First of all , thanx to Amir for doing the review. The device was mine, and although Amir had it for a while and I originally didn't put any urgency on its return, but recently, I found a buyer for it and asked for it back, thinking it is too old anyway, so Amir must have reservations for doing the review. Perhaps, Amir didn't have the time to do a full review, I am guessing.
Also, it should be noted it first came out over 10 years ago! so it is a blast from the past, just educational to see how far DACs and preamps have come (or haven't!!).
Leema were two ex-BBC engineers (yes, again
) that started off making near-field speakers for pro industry, then moved on to other things. The industrial, pro, tank-like design reflects that.
There were two silent versions, this unit, was originally the early version, then updated by Leema for FREE, after warranty had ran out (Thanx Leema).
The early version had a different USB input board and susceptible to noise etc, Leema quietly upgraded the input board to add galvanic isolation to the USB. This is way before most manufacturers started worrying about such things.
The PSU is doing a stellar job, and the whole device (forget about the list price) is very comparable with modern DACs, using latest chips. They certainly had paid particular attention to details, these days we take for granted, hence their assertion The devil is in the details.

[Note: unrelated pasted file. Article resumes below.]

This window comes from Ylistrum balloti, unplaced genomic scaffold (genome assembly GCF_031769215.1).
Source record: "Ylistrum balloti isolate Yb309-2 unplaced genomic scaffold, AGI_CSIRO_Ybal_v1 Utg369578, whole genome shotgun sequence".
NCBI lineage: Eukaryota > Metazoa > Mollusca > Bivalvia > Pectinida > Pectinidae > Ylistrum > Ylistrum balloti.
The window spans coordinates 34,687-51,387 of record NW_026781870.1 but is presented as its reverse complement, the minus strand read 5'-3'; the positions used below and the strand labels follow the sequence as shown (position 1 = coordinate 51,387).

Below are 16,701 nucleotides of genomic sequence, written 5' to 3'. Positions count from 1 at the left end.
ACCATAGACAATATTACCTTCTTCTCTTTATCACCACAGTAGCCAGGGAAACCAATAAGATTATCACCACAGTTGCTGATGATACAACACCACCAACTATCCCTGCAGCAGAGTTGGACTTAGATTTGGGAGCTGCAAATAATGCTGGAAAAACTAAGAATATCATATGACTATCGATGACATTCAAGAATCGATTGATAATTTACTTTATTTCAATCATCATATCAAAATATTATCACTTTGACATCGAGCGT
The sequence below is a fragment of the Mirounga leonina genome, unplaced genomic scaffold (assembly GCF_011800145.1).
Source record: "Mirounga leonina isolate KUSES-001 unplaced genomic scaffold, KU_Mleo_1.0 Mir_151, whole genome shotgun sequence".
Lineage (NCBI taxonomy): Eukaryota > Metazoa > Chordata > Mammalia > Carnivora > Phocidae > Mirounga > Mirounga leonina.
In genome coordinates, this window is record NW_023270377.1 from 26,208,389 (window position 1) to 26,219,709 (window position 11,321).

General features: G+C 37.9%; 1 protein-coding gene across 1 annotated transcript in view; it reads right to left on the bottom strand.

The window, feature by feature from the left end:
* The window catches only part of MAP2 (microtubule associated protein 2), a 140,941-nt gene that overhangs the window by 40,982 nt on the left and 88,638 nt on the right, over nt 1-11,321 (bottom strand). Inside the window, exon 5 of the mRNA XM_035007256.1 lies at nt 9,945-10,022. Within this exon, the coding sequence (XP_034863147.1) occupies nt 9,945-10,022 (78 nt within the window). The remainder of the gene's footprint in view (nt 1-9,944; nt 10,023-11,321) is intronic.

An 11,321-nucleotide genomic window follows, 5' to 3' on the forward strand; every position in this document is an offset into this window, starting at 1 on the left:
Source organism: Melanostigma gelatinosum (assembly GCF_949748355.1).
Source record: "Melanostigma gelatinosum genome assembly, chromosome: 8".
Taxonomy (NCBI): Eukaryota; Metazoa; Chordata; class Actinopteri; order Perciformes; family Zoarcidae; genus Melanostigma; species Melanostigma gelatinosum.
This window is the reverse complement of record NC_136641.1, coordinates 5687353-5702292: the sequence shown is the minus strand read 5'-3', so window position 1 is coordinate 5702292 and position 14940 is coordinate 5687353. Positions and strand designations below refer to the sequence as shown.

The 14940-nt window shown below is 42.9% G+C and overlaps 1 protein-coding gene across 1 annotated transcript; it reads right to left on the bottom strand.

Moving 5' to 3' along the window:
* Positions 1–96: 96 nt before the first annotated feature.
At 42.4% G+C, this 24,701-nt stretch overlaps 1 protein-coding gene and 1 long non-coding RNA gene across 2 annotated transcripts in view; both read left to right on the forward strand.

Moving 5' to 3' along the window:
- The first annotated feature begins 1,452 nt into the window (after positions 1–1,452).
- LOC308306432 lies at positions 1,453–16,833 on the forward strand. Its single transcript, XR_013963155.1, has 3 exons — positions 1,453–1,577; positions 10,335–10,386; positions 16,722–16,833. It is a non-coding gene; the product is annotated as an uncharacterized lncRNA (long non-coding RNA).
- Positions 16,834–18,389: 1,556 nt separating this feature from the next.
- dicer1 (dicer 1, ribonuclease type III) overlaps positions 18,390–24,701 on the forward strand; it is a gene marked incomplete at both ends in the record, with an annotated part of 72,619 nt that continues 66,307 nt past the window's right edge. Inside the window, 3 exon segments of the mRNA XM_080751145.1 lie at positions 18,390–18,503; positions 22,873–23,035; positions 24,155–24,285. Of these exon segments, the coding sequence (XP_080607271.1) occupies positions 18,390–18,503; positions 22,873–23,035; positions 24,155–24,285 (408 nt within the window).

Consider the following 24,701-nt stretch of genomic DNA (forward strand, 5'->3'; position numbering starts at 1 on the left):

The DAC uses four chips (edit: two stereo DAC chips equalling four
), and is of balanced nature, hence the reduced 2nd harmonic and increased third. The analogue is not, hence the minute prevailing 2nd (the extra third is only on one channel, could be a fluke).
To me, subjectively, it has always sounded wonderful. And I have modern day DACs to compare it with.
The analogue input was put there originally (back in 2011) for compatibility with older equipments, and Leema also makes Phono input stages.
It is a purely analogue path, but the device can output it in balanced mode too.
For those interested in opamp rollings, this unit uses the 5532! just take a look at analogue performance.
The $2195 List Price,
is historical information, I doubt it is still in production, though some dealers may still have stock. At the time, I believe I paid £999.
Most DACs use digital volume control, to add analogue input, means either using an ADC or analogue volume control. That's where the extra cost and complexity is.
And to do it right, to do justice to the digital section.
That is correct, the encoder
is digital, the volume control is analogue, even for the digital section.
It is a digitally controlled resistor ladder chip (4 channel). It controls all volume controls, and has memory.
Meaning, it remembers last setting on individual inputs.
You can see small discrepancies on channel volume balancing.